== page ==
“The Heat is On,” says The Economist. The warning is emblazoned on the magazine’s Sept. 9 cover, over a photograph of a parched desert where the only sign of life is the indefatigable cactus. Inside is a 24-page special report on climate change anchored by a photograph of a firefighter with his back turned to a raging wildfire.


But the images belie the editors’ true intentions. The “heat” that is on is not a reference to rising temperatures during the twentieth century or any other physical evidence of trends in global warming. Rather it is an entreaty to the public, the business world and government (especially America’s) to mitigate human contributions to climate change, and to do it now.


With regard to climate science itself, there is nothing terribly special about author Emma Duncan’s special report. She thoroughly and categorically sums up the major facets of this most clamorous debate. The first half of the report’s 11 articles read like a well-articulated FAQ on climate science: is climate change a hoax? What’s with all the scientific uncertainty? Are hurricanes growing more frequent or intense? Is warmer weather really that bad? What will happen to flora and fauna as the planet heats up? What happens when sea level rises? Each of those questions has been covered individually and in more depth elsewhere. What is truly special about Duncan’s report is that she quickly dismisses the naysayers who tout the unknowns in climate science as a banner excuse to avoid cutting back on deleterious emissions of greenhouse gases. She writes in the story’s leader:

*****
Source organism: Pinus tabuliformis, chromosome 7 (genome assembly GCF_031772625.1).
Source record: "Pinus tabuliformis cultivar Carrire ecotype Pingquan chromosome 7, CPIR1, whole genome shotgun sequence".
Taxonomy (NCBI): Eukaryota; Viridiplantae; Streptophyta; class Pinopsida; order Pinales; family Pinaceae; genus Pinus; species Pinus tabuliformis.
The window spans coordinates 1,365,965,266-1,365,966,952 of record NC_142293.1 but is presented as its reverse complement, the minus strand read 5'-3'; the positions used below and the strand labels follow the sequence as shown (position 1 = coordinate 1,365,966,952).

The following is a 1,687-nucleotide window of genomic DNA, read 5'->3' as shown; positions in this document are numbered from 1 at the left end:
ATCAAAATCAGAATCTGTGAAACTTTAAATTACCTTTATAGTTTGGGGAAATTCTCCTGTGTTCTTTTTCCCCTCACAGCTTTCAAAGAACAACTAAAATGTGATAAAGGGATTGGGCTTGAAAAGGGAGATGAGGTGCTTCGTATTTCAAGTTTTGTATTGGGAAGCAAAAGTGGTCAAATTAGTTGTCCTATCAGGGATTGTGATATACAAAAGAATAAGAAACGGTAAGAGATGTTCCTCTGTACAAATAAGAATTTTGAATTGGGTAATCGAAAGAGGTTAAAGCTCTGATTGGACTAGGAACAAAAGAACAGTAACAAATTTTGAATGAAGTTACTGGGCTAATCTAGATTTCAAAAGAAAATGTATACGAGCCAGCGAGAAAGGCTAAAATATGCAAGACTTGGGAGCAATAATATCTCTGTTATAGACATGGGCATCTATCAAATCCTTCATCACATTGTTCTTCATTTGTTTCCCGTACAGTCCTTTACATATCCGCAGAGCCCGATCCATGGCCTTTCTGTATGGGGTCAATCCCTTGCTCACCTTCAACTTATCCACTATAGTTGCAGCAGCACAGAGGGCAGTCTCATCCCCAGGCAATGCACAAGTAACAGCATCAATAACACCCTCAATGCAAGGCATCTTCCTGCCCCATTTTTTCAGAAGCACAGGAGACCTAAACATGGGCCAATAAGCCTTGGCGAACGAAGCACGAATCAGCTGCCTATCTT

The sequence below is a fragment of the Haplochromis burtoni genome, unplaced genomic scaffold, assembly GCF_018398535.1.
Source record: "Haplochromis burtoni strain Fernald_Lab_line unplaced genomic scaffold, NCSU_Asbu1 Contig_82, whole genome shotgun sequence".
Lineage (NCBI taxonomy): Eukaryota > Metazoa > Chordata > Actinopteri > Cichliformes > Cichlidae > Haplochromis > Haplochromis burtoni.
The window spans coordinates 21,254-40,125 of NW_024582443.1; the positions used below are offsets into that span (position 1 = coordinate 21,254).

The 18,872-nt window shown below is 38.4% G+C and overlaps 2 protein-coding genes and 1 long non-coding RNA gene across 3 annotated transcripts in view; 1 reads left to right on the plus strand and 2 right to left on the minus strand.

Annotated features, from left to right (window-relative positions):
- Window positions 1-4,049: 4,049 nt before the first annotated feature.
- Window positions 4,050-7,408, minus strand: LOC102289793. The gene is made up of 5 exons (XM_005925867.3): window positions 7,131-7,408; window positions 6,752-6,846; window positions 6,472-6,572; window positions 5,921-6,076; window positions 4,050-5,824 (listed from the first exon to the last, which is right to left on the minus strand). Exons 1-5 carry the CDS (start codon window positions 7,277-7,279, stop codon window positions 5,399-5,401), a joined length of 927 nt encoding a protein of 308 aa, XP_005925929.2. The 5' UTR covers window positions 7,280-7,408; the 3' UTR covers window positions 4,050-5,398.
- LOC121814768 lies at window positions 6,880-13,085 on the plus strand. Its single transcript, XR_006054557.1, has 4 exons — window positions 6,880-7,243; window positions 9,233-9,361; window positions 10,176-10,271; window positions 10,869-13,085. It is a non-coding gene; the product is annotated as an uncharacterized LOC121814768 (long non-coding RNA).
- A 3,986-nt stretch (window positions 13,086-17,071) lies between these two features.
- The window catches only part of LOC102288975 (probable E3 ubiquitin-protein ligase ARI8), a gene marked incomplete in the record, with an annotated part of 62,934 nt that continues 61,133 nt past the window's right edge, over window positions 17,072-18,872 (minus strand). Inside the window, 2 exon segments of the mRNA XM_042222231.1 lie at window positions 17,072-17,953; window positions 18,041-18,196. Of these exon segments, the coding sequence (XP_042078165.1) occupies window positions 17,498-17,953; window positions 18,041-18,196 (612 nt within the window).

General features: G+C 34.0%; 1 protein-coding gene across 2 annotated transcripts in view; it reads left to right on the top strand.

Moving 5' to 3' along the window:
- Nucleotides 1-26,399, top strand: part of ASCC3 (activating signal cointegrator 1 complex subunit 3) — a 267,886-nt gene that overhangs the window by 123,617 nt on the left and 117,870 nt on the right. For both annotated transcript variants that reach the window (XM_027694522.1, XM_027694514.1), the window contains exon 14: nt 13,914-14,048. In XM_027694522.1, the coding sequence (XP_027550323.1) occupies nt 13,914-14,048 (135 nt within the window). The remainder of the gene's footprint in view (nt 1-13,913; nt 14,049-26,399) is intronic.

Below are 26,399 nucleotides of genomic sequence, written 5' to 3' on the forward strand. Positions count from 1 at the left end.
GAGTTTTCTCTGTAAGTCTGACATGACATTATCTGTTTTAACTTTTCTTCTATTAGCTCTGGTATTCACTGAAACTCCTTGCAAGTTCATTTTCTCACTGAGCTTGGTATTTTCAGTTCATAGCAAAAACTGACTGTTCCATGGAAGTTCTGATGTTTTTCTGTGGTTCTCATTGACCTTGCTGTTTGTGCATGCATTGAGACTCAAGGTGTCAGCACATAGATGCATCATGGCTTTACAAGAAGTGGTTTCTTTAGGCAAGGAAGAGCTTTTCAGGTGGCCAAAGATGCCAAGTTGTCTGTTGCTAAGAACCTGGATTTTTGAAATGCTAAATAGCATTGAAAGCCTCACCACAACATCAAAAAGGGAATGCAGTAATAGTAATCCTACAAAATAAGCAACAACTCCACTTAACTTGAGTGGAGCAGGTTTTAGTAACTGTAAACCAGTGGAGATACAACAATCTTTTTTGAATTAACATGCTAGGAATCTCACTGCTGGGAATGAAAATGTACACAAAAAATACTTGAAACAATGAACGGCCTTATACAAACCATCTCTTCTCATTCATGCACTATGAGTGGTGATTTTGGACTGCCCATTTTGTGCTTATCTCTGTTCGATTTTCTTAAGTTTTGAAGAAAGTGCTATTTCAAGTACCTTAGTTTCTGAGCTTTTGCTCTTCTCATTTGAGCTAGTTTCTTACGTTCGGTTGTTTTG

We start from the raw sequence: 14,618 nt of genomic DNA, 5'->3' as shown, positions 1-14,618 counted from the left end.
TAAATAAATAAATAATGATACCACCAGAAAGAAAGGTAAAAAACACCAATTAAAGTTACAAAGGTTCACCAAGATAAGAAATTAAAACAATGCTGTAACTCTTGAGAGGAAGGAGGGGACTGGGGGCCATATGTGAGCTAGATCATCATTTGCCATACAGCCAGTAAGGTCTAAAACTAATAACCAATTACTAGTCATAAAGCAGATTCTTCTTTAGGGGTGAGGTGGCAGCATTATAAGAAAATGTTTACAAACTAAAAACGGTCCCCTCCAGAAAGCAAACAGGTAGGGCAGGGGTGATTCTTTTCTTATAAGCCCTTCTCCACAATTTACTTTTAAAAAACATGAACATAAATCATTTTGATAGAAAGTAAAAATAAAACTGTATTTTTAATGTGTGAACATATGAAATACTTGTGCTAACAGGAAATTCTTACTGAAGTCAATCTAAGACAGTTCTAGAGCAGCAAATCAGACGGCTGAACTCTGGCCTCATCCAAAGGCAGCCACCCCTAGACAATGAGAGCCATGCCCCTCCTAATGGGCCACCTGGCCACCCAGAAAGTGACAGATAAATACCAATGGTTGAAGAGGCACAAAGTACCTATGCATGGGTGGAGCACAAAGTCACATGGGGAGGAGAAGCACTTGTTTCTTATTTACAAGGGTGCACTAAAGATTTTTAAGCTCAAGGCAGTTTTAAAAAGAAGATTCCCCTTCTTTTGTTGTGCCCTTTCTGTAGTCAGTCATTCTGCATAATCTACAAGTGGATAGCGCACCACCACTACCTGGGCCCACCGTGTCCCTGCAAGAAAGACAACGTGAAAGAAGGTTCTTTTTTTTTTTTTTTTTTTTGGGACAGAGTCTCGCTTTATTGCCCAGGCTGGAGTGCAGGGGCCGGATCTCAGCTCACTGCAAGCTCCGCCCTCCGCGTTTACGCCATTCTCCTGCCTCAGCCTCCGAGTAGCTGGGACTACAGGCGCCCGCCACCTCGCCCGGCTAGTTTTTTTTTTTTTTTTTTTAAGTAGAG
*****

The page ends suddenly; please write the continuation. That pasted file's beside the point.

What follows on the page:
“So is it really worth using public resources now to avert an uncertain, distant risk, especially when the cash could be spent instead on goods and services that would have a measurable near-term benefit?


If the risk is big enough, yes. Governments do it all the time. …”


Global warming poses threats that are both long-term and global, making it, according to Duncan, “one of the hardest policy problems the world has ever faced.” But the real threat, as she points out, is that world leaders become bogged down or beaten down by such difficulties, “and in that way, nothing will be done.”


This reluctance to take a hard line on global warming also ensnares American media. Journalistic norms that mandate “balanced” stories have pushed many writers to give equal weight to dissenting scientific opinion, no matter how trivial or on the fringe, in their articles. In the case of climate change, this lends credence to the arguments of those, such as former White House confidant Phil Cooney, who distort scientific uncertainty for political ends. The extent to which humans are guiding climate change in the face of long-term natural variations and cycles, is an important question in some debates, but completely irrelevant in others. Excessive greenhouse gas emissions are dangerous - enough said. If you don’t believe the literature, stick your mouth on the end of a tailpipe. The risks are there. The heat is on. Emissions must be cut.


But how do we make mitigating greenhouse gases attractive? Money is the obvious response, but perhaps not the best. The Kyoto Protocol attempted to jump the global and long-term hurdles that make policy so difficult, but failed. The protocol’s only child — the market in carbon — has made emissions reduction attractive by making it profitable. “But,” writes Duncan, “deciding whether it is worth taking action against climate change is not as simple as setting the costs of climate change against the costs of mitigation.”

Curtis Brainard is the editor of The Observatory, CJR's online critique of science and environment reporting. Follow him on Twitter @cbrainard.